A few years ago at the Digital Innovators’ Summit, everyone was talking about free content and advertising, with the rising use of ad blockers in the forefront of everyone’s minds. This year, however, the strongest takeaway was that publishers are no longer in defence mode: with most now employing a paywall or subscription model, it’s been proven beyond doubt that people will pay for quality content. So now that publishers have a bit of breathing room, another question arises: what should they do to stand out from the crowd?
Throughout the two days of DIS 2018, inspiring presentations from experts across the international media landscape explored the options. From community-building to self-disruption, attendees heard ideas from Troy Young, global president at Hearst Digital Media; Molly Miller, chief content officer at ALM Media; Dr. Andreas Wiele, president, classifieds media at Axel Springer; Helje Solberg, CEO and editor at VGTV-Schibsted; Melissa Rosenthal, executive vice president at Cheddar; and Hannah Ray, head of visual storytelling and social strategy, Vogue, Condé Nast International.
Resisting homogenisation by feeding consumer needs
For Hearst’s Troy Young, who delivered a keynote speech on what he calls the “Amazonification of media” on day one, it’s all about being good at selling your own stuff. “We’re aggressively connecting content to commerce,” he said. “The link between inspiration and action has never been clearer.”
Troy outlined how in response to disruption of the media industry -- and other industries too -- Hearst has mapped the road back to prosperity by focusing on its own products. “If you are not deeply feeding a consumer need, you will die, period. I want you to think about differentiation because it’s so key, and it’s getting harder,” he emphasised during his presentation.
He described the homogenising force of the Facebook feed as the “death knell of the media”, which serves to blend media channels together into “one giant mosaic”. With the luxury of physical packaging gone, brands must use their uniqueness in a bid to cover a wider range of topics, explained Troy. For Hearst, this means identifying what differentiates the brand from others: “Voice, trust, point of view, deep expertise, great service content, local content -- the best media brands are stand-alone in a consumer’s mind,” he said. “Viral is not a differentiator.” This “back to basics” approach, looking at the basics of what a brand really represents and trying to adapt that for the digital era, would become a theme in many of the presentations at DIS.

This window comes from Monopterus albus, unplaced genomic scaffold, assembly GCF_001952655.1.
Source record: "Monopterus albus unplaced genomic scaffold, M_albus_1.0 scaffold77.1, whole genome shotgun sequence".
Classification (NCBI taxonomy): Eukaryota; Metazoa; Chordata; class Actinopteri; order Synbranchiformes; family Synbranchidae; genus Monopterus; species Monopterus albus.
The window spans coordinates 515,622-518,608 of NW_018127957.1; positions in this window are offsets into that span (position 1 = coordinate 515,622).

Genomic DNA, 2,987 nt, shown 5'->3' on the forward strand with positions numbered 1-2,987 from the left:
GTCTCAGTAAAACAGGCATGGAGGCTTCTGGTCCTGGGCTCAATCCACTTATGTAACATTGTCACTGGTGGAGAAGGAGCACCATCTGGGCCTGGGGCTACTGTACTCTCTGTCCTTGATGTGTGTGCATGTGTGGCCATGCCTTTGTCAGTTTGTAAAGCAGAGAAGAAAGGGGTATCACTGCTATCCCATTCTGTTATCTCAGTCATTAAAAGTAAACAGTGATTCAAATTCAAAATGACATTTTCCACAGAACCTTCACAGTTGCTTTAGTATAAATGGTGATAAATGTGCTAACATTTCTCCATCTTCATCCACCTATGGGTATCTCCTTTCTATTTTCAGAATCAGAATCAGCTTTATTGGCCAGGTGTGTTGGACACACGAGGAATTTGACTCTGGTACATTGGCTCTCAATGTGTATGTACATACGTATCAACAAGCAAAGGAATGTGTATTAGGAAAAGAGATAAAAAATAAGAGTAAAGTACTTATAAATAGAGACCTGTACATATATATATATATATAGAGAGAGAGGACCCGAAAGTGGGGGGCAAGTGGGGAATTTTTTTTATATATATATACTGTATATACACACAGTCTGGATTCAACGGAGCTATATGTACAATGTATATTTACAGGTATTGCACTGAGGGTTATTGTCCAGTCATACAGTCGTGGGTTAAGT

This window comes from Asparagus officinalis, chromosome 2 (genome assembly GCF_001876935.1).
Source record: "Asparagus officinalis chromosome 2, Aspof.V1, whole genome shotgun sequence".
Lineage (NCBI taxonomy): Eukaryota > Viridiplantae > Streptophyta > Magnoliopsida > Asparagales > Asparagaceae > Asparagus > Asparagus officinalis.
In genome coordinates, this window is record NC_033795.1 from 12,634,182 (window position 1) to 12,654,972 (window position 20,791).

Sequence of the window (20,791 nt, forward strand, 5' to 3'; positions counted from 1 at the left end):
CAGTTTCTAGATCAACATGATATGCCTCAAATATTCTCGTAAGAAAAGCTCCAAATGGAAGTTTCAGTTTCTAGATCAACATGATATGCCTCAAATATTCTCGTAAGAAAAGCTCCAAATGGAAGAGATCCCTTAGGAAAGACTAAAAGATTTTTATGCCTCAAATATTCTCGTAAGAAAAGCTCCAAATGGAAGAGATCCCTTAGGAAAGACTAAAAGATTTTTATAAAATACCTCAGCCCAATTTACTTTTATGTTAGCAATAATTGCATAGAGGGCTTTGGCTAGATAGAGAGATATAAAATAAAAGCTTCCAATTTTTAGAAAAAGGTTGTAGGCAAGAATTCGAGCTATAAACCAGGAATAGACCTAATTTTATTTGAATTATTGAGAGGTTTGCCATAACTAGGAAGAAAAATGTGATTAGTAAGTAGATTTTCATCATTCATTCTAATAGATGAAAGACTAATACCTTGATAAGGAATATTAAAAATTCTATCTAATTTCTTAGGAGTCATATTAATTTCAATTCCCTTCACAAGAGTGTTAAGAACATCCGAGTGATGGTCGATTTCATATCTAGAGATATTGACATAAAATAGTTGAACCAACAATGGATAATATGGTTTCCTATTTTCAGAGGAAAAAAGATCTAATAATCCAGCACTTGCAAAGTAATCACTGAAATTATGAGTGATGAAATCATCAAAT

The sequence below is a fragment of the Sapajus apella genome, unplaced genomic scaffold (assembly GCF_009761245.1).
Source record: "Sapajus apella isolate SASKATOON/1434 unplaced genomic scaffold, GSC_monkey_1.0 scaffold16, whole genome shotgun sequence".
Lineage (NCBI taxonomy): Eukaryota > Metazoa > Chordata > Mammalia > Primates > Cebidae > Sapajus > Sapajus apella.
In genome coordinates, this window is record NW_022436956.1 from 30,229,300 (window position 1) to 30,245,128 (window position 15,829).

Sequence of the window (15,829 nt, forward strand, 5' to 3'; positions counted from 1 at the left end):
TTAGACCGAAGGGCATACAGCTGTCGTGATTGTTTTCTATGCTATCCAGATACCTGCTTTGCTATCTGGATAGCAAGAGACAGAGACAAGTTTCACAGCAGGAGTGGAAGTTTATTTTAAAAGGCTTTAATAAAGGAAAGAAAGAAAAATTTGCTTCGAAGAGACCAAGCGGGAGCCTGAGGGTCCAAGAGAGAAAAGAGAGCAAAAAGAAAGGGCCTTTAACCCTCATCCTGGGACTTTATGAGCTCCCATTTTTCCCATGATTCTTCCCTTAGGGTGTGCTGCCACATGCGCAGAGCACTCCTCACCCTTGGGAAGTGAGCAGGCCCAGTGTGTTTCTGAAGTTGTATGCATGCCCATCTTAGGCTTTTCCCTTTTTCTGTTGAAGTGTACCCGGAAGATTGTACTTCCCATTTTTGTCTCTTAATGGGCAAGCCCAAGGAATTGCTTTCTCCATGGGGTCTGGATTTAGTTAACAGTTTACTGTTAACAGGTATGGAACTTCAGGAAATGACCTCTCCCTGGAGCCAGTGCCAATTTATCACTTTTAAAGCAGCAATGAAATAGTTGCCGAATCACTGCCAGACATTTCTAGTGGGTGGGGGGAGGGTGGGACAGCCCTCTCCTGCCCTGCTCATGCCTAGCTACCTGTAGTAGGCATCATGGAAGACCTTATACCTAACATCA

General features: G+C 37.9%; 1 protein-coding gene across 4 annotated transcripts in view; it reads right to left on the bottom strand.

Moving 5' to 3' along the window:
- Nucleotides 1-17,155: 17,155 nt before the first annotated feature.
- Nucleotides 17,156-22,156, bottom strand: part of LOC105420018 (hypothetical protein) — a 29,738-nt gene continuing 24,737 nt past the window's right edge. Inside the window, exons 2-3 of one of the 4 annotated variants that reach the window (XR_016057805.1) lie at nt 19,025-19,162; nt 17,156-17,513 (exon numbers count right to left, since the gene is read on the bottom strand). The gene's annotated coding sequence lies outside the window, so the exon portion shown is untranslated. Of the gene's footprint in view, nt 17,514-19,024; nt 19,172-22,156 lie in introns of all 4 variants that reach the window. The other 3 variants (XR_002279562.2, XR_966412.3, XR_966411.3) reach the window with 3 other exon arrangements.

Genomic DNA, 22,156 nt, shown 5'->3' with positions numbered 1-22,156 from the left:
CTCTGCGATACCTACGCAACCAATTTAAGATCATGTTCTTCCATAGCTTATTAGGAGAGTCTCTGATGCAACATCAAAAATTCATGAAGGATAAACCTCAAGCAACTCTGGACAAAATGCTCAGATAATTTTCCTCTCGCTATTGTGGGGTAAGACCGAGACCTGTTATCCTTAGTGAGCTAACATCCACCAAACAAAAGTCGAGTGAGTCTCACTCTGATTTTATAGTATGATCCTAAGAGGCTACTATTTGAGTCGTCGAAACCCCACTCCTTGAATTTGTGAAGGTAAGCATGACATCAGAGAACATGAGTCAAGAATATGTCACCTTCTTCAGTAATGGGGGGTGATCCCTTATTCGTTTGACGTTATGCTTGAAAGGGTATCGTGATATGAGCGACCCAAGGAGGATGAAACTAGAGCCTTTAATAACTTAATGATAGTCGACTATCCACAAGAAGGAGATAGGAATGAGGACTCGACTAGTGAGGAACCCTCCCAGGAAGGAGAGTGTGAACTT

“Cannibalise yourself, disrupt yourself”
Another common theme among the talks was that of practising self-criticism: making the choice to disrupt, or “cannibalise yourself” before anyone else does, as Dr. Andreas Wiele of Axel Springer put it. Put simply, readers will and do pay for content -- but it’s essential to keep challenging yourself to be better, and to try different models.
This meant creating the Upday app, which is now the #1 news app in Germany, #2 in France and #3 in the UK. “We’ve got guaranteed distribution, just like the old days when the newspaper was by the checkout,” said Andreas. “Our exclusive deal with Samsung means that via our Upday app people are getting access to our news.” In addition, Axel Springer acquired Business Insider -- and it’s grown significantly.
For American Law Media (ALM), the process of disruption had some drastic consequences. Molly Miller, chief content officer, explained that while owning the memorable web domain law.com, brand recognition was a problem; big changes were needed. There were 19 brands under this banner, more than 70 years old, but “not a single title was creating enough traffic to be funded by advertising,” explained Molly.
The solution to this was for all 19 brands to be moved to a single platform in June 2016, served by just one global newsroom. “We had strong brands with rich histories to build on,” said Molly. They kept brand editors but created theme desks to serve each of the different brands, and importantly, tried to differentiate from competitors -- who, Molly said, were sending out thinly-produced content that was just good enough, but not in-depth. Additionally, ALM shifted to using one common CMS. They saw results instantly.